The world’s oldest emergency service was launched in London on 30 June 1937. A fire at a London doctor’s surgery in November 1935, which led to the tragic death of five women, resulted in a committee being set up by the government to look at the problem of how telephone operators could identify emergency calls. The committee proposed there should be a standard easy-to-remember nationwide number to alert the emergency services. They considered using 707, which corresponded to the letters SOS on the telephone dial and 333, but the technology of the time would not allow these to be used and 999 was chosen as the most practical number.
Glasgow became the second city to benefit from the service in 1938. The Second World War delayed the rollout of the service across the UK, but it was eventually extended to all major towns and cities by 1948. More than a thousand calls were made during the first week of the service in London in 1937, with each 999 call triggering flashing red lights and hooters to alert operators in the exchange to give priority to the emergency call. The hooters were apparently so loud that the operators pushed a tennis ball into the horn to reduce the volume until modifications were made. Hoax or unnecessary calls were a feature of the 999 service from the very beginning, including a complaint about bagpipes being played outside a house and a dispute between a neighbour and the local coalman.
BT advisors now answer around 560,000 calls a week in the UK – including about 37,000 in the South West. Of around 30 million calls received a year from fixed and mobile phones, more than 97 per cent are answered within five seconds. Some of the highest numbers of calls made to 999 are around midnight on Friday and Saturday nights, with around 5,000 calls an hour being received by BT. The early hours of New Year’s Day are traditionally the busiest time of the year when up to 9,000 calls can be received each hour.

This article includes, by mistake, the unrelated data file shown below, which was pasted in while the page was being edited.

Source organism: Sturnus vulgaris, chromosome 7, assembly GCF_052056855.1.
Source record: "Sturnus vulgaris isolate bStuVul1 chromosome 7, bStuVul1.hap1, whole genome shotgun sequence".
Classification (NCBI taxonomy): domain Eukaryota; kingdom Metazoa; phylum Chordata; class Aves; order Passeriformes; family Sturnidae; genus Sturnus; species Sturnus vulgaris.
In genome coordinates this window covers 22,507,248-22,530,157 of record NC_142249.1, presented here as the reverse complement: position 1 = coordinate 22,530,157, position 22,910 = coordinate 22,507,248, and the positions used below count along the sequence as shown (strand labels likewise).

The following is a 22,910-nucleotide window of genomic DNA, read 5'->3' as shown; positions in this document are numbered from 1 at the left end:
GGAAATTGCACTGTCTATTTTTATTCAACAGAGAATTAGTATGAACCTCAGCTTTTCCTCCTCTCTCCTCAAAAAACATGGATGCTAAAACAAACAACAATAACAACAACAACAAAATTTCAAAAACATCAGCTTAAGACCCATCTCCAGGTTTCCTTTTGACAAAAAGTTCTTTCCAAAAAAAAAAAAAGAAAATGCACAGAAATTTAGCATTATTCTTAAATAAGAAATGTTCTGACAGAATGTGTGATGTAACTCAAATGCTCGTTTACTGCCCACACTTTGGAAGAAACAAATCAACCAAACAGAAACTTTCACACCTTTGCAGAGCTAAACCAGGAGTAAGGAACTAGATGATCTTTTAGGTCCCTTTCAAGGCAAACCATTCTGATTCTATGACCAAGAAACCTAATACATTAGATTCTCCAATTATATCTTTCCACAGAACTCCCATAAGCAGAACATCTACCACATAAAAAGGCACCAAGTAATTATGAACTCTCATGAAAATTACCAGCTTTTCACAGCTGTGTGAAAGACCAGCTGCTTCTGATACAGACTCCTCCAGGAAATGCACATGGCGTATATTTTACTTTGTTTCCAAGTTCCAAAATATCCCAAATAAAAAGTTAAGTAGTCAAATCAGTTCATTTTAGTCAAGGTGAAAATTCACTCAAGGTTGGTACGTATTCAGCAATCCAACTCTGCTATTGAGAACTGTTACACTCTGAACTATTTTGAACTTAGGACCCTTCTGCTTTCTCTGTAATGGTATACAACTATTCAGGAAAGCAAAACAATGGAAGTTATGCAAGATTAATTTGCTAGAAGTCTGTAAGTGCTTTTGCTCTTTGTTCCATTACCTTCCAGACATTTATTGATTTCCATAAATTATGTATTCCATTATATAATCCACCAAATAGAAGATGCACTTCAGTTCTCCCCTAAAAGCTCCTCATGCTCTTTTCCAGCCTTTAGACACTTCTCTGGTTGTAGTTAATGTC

Jon Reynolds, Chairman of BT’s South West regional board, said: “Recent events in the UK mean people are acutely aware of the work of the emergency services and the value of the 999 service. I am extremely proud of the BT operators and their role in 999. They are a highly competent team working at the sharp end of the most important communication services in the country. In the South West, countless lives have been saved over the last 80 years because of their professionalism and dedication.”
The latest development in the 999 service is Advanced Mobile Location (AML), a new mobile location system pioneered by BT, to pinpoint 999 calls from mobiles more precisely. When an emergency call is made with an AML-enabled smartphone, the phone automatically activates its location service and sends its position in a text message to the 999 service. AML is up to 4,000 times more accurate than existing location systems. It is now integrated into the Android operating system in the UK and is being adopted across Europe and the rest of the world.
Around 35 per cent of the 30 million UK calls answered by BT each year do not involve actual requests for help. The majority of these are made by children playing with home phones or people accidentally dialling 999 or the European emergency number 112, often from a mobile handset in a pocket or handbag. The proportion of calls connected by BT to the various emergency services is: Police - 49 per cent, Ambulance - 47 per cent, Fire and Rescue Service - four per cent and less than one per cent to the Coastguard and Cave and Mountain rescue services.